It is usually a sinister portent when there is stage business during the overture. So it proved on November 6, London Coliseum, for English National Opera’s new production of Don Giovanni. Rufus Norris is an award-winning director in the theatre but this was his début in an opera house. It should be asked: why must we pay his college fees?
He has yet to learn to respect the composer and not interrupt an aria with stage business. Perhaps the management should have asked him before he was engaged: 1) does he like opera and 2) does he like Don Giovanni?
The curtain was up from the start revealing a suspended contraption – something like a railway track of a circle – whose sole raison d’être was to hang some balls on it in the act one finale (by which time we knew whose balls we would like to see hanging there). Don Giovanni ambles on and promptly takes his trousers off (Oh mores, oh Robertson Hare!). Later scenery was wall-like slabs that moved around. One of them removed into a small room complete with gas or electric fire and wash basin. Why? Videos abound. The two big chords at the start of the overture were punctured by blinding flashes of light. The Commentator was no statue but pedestrian. Not long after the Don had disappeared down a the trap door, the rest of the principles popped up through it. I heard a neighbour in the stalls remark “this is f****** nonsense”.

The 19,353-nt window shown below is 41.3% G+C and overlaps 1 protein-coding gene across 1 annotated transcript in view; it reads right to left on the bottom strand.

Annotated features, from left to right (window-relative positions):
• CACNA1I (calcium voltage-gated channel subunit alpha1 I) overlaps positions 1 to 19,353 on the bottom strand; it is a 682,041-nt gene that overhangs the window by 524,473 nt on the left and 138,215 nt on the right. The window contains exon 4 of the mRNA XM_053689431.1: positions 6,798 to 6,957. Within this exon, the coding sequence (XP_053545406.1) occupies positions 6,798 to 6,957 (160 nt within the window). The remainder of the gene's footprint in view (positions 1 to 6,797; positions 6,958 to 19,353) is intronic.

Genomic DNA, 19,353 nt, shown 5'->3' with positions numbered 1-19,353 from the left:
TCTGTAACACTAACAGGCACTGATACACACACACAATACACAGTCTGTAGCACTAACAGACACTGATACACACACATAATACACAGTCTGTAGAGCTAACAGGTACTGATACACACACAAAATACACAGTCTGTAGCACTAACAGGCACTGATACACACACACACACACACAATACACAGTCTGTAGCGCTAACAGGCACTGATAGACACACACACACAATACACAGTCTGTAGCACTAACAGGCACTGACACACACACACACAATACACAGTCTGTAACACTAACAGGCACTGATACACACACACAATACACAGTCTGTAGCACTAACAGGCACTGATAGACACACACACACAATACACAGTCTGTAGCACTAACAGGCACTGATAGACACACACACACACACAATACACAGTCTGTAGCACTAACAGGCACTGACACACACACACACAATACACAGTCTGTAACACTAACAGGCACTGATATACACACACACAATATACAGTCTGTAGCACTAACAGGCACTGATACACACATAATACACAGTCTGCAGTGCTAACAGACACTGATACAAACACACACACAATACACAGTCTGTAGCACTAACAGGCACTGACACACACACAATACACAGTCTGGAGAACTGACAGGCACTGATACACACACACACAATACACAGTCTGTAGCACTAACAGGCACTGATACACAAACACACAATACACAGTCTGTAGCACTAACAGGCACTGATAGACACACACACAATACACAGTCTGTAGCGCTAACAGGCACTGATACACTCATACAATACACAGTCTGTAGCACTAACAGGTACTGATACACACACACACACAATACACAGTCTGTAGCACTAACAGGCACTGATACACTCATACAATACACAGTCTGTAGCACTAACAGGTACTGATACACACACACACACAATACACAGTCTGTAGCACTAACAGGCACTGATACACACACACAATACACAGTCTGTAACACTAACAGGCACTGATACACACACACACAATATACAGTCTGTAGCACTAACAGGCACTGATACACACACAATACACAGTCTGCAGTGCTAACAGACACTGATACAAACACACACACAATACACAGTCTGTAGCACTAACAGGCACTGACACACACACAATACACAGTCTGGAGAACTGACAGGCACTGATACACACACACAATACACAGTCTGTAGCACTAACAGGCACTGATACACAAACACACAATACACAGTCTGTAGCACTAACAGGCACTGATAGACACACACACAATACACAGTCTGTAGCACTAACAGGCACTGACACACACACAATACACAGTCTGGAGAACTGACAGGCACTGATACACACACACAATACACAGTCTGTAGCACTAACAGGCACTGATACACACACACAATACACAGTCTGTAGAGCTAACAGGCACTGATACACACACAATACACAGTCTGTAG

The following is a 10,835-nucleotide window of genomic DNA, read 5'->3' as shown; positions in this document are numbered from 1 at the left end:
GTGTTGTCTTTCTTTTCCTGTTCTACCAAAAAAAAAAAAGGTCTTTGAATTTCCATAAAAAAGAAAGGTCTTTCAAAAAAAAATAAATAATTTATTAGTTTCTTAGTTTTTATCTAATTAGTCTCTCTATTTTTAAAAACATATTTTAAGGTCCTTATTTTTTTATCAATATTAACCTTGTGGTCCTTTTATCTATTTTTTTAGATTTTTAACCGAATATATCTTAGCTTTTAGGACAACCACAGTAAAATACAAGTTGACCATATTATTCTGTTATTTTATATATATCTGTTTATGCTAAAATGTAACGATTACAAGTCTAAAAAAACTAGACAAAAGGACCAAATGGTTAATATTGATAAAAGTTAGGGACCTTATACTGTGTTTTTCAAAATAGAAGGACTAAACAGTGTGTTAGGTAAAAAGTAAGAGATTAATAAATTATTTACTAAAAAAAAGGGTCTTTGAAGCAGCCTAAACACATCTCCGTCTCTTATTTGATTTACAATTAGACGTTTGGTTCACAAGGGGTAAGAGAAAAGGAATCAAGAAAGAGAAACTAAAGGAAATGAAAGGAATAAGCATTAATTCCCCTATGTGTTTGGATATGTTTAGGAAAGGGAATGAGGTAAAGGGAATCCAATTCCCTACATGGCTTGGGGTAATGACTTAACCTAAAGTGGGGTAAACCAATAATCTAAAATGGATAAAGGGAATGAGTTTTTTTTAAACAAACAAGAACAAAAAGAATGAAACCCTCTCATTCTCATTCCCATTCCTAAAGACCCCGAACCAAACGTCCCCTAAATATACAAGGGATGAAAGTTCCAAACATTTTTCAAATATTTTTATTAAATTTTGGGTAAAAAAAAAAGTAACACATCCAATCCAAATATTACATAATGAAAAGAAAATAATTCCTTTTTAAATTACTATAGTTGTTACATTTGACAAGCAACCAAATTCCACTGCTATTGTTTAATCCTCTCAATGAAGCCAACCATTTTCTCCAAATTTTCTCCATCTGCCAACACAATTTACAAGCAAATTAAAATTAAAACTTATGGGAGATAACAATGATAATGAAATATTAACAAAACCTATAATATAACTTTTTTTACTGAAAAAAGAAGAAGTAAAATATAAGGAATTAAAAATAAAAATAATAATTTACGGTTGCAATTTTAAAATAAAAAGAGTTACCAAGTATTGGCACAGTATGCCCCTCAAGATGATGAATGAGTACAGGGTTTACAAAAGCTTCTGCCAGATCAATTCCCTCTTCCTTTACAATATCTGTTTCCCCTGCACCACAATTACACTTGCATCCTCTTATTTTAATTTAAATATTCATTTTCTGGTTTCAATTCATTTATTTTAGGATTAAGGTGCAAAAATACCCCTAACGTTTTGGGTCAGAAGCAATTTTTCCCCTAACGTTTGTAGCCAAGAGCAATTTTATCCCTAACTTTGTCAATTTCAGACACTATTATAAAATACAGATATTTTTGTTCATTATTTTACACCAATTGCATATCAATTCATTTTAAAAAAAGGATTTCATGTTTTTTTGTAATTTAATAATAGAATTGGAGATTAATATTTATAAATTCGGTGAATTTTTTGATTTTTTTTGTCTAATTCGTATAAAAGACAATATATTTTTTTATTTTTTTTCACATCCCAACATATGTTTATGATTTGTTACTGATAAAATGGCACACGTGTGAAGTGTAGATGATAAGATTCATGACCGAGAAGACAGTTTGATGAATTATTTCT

The orchestral playing and musical director was in the safe hands of Kirill Karabits (the programme did not disclose his nationality but did tell us that the is musical director of the Bournemouth Symphony).
Good singing came from Matthew Best as the Commentators and from Andrew Sherratt, a fine Leprello. Iain Peters was a good Don but charmless – I doubt if his shag count would have exceeded a dozen. The three ladies had their moments but on the whole this was mal canto rather than bel. Do singers today never listen and learn from singers of the past? They wobble a lot and have little sense of a lyric line: Katherine Broderick (Anna). Sarah Redgwick (Elivra) and Sarah Tynan (Zerlina). Is it explained by their having to sing so loud because of the vastness of the stage? But then a pianissimo by a well produced voice can project to the back of the house.
Poor Giovanni, since he doesn’t conclude his rape of Anna, his seduction of Zerlina is interrupted and he doesn’t fancy Elvira anymore, his tally of 1003 seems unlikely to augment.